Almost half of young offenders are from black or ethnic minorities.
This is correct if you look at “young offenders” who end up with custodial sentences. 47% of young people responding to a survey of young offender institutions by HM Inspectorate of Prisons reported they were black, Asian or minority ethnic in 2015/16. Ministry of Justice figures paint a similar picture of all children in custody.
“Almost half of young offenders from black or ethnic minorities – highest rate since 2001. Forty-seven per cent of boys held in youth offender institutions are from a black or ethnic minority background, according to a watchdog’s survey.”
This is correct according to a report published by HM Inspectorate of Prisons on young offender institutions, though it’s not true of all young people who commit a crime. The majority of those sentenced do not end up in custody and the proportions of ethnicity vary throughout the system.
The report says that “just over half (53%) [of those in young offender institutions] said that they were from a white ethnic background with 47%, the highest rate recorded since 2001, identifying as black or minority ethnic”.
This is 47% of all children who responded to the survey. Last year, 86% of children in young offender institutions in England and Wales, or 632, answered it. We don’t know how children who weren’t surveyed would have responded.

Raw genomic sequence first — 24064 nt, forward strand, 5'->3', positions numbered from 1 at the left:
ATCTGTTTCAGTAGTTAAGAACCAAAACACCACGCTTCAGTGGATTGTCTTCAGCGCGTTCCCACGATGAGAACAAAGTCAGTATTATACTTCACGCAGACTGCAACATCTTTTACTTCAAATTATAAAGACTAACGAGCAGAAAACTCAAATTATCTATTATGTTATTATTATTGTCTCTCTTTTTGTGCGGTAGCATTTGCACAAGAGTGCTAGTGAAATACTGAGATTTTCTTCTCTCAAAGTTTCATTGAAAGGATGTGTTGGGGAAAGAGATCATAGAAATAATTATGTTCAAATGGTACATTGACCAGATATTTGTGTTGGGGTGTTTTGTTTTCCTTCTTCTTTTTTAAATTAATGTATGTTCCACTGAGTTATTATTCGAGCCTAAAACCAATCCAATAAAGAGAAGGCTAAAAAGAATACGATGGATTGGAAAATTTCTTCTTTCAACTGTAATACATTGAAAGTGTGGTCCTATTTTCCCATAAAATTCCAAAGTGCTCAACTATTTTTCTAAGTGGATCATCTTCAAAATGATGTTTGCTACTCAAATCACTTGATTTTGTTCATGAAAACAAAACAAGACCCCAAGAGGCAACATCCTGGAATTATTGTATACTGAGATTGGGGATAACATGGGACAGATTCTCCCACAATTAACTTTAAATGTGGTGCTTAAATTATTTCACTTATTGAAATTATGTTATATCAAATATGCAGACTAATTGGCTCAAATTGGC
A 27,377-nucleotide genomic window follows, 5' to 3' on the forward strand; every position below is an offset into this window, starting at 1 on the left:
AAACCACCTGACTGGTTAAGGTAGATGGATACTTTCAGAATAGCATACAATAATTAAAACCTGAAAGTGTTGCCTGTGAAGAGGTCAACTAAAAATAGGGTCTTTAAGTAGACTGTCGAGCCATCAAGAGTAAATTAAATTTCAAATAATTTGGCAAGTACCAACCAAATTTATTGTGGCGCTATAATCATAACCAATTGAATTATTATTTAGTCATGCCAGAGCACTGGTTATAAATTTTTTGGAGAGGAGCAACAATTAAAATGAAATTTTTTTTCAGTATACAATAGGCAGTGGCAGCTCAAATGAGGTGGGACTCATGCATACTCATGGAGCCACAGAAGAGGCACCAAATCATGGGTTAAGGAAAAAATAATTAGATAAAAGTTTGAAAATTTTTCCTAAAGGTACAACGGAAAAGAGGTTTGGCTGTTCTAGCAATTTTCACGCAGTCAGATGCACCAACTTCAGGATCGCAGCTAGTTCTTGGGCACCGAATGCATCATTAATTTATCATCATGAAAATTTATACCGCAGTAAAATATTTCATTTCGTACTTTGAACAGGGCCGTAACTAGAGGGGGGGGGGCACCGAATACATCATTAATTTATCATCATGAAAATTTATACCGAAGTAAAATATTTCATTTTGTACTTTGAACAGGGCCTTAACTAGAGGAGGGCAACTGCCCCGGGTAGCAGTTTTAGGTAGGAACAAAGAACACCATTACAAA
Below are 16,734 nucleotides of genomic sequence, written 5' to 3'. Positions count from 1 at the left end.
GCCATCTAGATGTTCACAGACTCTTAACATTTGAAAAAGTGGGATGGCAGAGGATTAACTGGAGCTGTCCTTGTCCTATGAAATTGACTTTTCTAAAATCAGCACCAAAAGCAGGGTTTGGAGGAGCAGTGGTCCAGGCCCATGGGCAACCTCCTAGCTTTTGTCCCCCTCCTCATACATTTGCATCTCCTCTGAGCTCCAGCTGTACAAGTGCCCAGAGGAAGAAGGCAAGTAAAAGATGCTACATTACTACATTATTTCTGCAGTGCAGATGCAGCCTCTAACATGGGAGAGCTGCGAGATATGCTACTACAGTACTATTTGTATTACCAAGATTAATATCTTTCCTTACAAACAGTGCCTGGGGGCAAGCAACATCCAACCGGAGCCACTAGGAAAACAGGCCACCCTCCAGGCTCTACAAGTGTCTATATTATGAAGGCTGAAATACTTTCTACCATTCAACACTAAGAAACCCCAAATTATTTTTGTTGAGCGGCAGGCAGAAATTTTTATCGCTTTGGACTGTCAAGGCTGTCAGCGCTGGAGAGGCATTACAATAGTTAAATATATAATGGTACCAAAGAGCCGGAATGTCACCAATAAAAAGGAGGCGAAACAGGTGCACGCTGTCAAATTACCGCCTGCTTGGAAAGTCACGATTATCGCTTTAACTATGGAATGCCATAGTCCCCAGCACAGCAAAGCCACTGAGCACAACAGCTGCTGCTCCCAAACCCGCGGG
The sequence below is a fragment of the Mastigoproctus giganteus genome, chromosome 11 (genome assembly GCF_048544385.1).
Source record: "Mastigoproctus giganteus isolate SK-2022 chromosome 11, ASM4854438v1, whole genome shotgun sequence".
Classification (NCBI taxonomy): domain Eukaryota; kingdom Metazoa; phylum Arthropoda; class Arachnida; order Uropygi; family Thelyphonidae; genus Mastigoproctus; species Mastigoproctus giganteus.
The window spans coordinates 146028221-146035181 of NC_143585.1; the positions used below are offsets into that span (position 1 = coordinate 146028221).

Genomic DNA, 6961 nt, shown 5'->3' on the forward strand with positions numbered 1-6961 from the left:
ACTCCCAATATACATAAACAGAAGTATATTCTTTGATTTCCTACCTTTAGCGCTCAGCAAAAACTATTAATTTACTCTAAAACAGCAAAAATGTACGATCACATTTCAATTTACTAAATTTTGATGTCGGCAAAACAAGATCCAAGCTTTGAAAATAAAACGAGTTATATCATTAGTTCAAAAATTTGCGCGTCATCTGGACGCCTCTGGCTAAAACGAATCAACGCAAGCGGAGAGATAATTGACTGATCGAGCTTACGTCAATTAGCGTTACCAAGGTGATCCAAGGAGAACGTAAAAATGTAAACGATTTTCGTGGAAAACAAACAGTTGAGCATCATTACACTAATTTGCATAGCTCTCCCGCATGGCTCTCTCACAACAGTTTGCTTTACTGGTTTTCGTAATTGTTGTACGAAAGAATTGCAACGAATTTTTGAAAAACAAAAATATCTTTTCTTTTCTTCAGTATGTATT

Children who didn’t tick ‘white’ were counted as an ethnic minority.
As the graph below shows, 47% is the highest proportion since the survey began in 2001.
The proportion of black or minority ethnic children in young offender institutions depends on the area
The proportion of children who reported that they were black or from a minority ethnic background wasn’t consistent across the five young offender institutions in England and Wales. For example in the Keppel Unit in Wetherby, West Yorkshire 7% of those who responded said they were black or minority ethnic. In Feltham in London it was 70%.
All of the children held in young offender institutions are boys. Girls are now held in secure training centres or secure children’s homes. There are around 1,000 children and young people held in these various youth custody facilities, the vast majority under 18.
Figures from the Ministry of Justice show that a similar proportion of under-18s across all these facilities are from ethnic minorities: around 45%, excluding unknowns, as of September 2016. Again, that percentage has risen sharply: 10 years ago it was 25%.
Ethnic minorities overrepresented in youth custody
There’s a much higher proportion of black and minority ethnic children in custody than in the overall population. 18% of 15 to 17-year-old boys identified as black, Asian or minority ethnic at the time of the 2011 census.
Emerging findings from the Lammy Review show that young males from ethnic minorities are also disproportionately likely to be arrested, charged, and prosecuted in the Crown Court (which is generally reserved for more serious offences) than their white peers.
There is no single easy answer to why minority ethnic groups are overrepresented in this way. It may in part be down to “disadvantage at earlier stages in their lives” as one study chaired by Baroness Young found in 2014.
But the report also found that factors like disproportionate use of stop and search contributed. Black, Asian and minority ethnic young people being more likely to deny an offence also came into play. Denying offences meant that they were less likely to just be cautioned. The report also raised concerns about “gang policy and the resulting police response which identifies young BAME people as a risk rather than in need”.
Ethnicity varies at different points in the criminal justice system
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